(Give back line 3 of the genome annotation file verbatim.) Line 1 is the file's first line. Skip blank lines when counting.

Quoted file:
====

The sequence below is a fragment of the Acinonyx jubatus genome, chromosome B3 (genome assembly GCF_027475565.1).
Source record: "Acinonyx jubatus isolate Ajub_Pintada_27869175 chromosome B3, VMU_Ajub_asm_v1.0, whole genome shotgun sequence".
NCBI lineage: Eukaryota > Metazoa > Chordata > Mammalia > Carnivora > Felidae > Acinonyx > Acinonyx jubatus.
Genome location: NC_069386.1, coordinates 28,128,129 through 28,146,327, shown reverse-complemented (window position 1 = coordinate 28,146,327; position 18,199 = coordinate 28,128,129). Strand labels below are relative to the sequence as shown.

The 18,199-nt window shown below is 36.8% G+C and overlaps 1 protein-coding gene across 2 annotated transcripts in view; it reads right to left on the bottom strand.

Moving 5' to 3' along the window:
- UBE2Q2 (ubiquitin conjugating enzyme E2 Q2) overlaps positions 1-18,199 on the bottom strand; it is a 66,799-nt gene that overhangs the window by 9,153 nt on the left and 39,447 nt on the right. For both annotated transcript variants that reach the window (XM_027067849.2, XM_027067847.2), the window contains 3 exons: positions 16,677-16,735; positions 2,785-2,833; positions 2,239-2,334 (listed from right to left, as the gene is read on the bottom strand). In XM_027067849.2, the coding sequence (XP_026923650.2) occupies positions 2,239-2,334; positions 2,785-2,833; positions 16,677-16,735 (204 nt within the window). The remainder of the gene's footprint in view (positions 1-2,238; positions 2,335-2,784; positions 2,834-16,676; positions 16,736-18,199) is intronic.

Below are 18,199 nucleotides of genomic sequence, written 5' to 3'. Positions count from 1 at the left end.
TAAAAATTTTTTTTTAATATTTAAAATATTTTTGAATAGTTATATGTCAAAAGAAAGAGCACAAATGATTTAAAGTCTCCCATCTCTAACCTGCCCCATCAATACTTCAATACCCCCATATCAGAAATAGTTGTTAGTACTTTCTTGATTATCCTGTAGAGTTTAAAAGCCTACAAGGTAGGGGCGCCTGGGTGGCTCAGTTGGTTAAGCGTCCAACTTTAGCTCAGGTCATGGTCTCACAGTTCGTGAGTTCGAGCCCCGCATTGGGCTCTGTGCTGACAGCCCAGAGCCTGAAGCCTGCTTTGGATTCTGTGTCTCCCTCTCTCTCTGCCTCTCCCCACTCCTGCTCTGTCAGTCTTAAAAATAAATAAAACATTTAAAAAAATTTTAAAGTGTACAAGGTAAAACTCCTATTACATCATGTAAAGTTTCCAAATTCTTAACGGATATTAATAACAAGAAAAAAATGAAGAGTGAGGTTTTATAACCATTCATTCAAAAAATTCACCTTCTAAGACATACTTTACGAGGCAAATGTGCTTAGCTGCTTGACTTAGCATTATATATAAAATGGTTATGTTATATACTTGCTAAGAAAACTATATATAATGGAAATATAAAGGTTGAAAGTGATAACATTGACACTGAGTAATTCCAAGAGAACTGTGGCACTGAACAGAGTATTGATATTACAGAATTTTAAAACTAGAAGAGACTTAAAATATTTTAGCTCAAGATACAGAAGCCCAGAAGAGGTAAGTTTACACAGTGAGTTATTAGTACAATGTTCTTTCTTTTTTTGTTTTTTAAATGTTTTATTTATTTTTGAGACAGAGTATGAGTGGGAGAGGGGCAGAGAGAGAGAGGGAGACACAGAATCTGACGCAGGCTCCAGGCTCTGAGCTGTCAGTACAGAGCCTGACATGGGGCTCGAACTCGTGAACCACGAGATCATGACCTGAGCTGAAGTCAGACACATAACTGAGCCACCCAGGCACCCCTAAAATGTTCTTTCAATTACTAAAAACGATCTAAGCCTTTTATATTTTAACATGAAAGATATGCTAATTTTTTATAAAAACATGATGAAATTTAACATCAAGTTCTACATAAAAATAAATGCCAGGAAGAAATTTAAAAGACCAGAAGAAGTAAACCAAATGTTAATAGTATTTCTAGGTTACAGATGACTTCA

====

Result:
NCBI lineage: Eukaryota > Metazoa > Chordata > Mammalia > Carnivora > Felidae > Acinonyx > Acinonyx jubatus.